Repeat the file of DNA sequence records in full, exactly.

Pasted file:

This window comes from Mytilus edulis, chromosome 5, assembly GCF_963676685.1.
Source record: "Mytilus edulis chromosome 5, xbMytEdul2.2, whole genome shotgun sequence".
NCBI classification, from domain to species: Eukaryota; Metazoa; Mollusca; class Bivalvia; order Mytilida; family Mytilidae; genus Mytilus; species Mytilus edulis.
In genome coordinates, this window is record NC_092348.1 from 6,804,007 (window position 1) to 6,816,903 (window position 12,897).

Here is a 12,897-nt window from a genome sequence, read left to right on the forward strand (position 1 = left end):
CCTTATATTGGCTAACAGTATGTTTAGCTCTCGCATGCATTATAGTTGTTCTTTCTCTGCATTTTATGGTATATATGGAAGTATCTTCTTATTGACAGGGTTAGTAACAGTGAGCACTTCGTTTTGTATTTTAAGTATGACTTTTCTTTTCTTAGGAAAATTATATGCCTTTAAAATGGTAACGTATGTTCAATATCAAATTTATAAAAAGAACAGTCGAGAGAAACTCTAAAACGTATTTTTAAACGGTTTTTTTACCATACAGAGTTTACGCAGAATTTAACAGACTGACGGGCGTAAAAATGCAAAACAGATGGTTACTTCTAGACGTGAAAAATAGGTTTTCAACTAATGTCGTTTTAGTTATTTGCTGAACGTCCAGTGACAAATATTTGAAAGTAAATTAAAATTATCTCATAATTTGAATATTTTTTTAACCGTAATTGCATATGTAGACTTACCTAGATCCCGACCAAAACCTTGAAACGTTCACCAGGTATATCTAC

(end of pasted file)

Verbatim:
This window comes from Mytilus edulis, chromosome 5, assembly GCF_963676685.1.
Source record: "Mytilus edulis chromosome 5, xbMytEdul2.2, whole genome shotgun sequence".
NCBI classification, from domain to species: Eukaryota; Metazoa; Mollusca; class Bivalvia; order Mytilida; family Mytilidae; genus Mytilus; species Mytilus edulis.
In genome coordinates, this window is record NC_092348.1 from 6,804,007 (window position 1) to 6,816,903 (window position 12,897).

Here is a 12,897-nt window from a genome sequence, read left to right on the forward strand (position 1 = left end):
CCTTATATTGGCTAACAGTATGTTTAGCTCTCGCATGCATTATAGTTGTTCTTTCTCTGCATTTTATGGTATATATGGAAGTATCTTCTTATTGACAGGGTTAGTAACAGTGAGCACTTCGTTTTGTATTTTAAGTATGACTTTTCTTTTCTTAGGAAAATTATATGCCTTTAAAATGGTAACGTATGTTCAATATCAAATTTATAAAAAGAACAGTCGAGAGAAACTCTAAAACGTATTTTTAAACGGTTTTTTTACCATACAGAGTTTACGCAGAATTTAACAGACTGACGGGCGTAAAAATGCAAAACAGATGGTTACTTCTAGACGTGAAAAATAGGTTTTCAACTAATGTCGTTTTAGTTATTTGCTGAACGTCCAGTGACAAATATTTGAAAGTAAATTAAAATTATCTCATAATTTGAATATTTTTTTAACCGTAATTGCATATGTAGACTTACCTAGATCCCGACCAAAACCTTGAAACGTTCACCAGGTATATCTAC